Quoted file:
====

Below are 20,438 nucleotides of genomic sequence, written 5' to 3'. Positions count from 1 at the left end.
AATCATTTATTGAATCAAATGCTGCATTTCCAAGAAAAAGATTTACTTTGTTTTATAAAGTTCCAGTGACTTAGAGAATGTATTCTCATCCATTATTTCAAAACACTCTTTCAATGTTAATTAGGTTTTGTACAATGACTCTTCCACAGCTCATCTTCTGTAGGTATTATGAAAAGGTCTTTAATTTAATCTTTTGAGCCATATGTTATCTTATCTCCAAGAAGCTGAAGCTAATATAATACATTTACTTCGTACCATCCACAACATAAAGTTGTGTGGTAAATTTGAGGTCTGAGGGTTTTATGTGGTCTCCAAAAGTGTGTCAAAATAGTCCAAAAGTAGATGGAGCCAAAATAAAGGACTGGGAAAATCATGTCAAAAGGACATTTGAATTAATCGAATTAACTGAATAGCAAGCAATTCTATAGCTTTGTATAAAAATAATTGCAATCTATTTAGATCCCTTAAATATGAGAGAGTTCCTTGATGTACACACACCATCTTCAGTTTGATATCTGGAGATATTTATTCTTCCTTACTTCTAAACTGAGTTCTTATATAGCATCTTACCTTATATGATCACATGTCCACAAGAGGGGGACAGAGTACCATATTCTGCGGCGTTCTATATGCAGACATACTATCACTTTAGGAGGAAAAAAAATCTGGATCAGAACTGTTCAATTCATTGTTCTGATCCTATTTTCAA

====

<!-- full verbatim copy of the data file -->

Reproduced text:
Below are 20,438 nucleotides of genomic sequence, written 5' to 3'. Positions count from 1 at the left end.
AATCATTTATTGAATCAAATGCTGCATTTCCAAGAAAAAGATTTACTTTGTTTTATAAAGTTCCAGTGACTTAGAGAATGTATTCTCATCCATTATTTCAAAACACTCTTTCAATGTTAATTAGGTTTTGTACAATGACTCTTCCACAGCTCATCTTCTGTAGGTATTATGAAAAGGTCTTTAATTTAATCTTTTGAGCCATATGTTATCTTATCTCCAAGAAGCTGAAGCTAATATAATACATTTACTTCGTACCATCCACAACATAAAGTTGTGTGGTAAATTTGAGGTCTGAGGGTTTTATGTGGTCTCCAAAAGTGTGTCAAAATAGTCCAAAAGTAGATGGAGCCAAAATAAAGGACTGGGAAAATCATGTCAAAAGGACATTTGAATTAATCGAATTAACTGAATAGCAAGCAATTCTATAGCTTTGTATAAAAATAATTGCAATCTATTTAGATCCCTTAAATATGAGAGAGTTCCTTGATGTACACACACCATCTTCAGTTTGATATCTGGAGATATTTATTCTTCCTTACTTCTAAACTGAGTTCTTATATAGCATCTTACCTTATATGATCACATGTCCACAAGAGGGGGACAGAGTACCATATTCTGCGGCGTTCTATATGCAGACATACTATCACTTTAGGAGGAAAAAAAATCTGGATCAGAACTGTTCAATTCATTGTTCTGATCCTATTTTCAA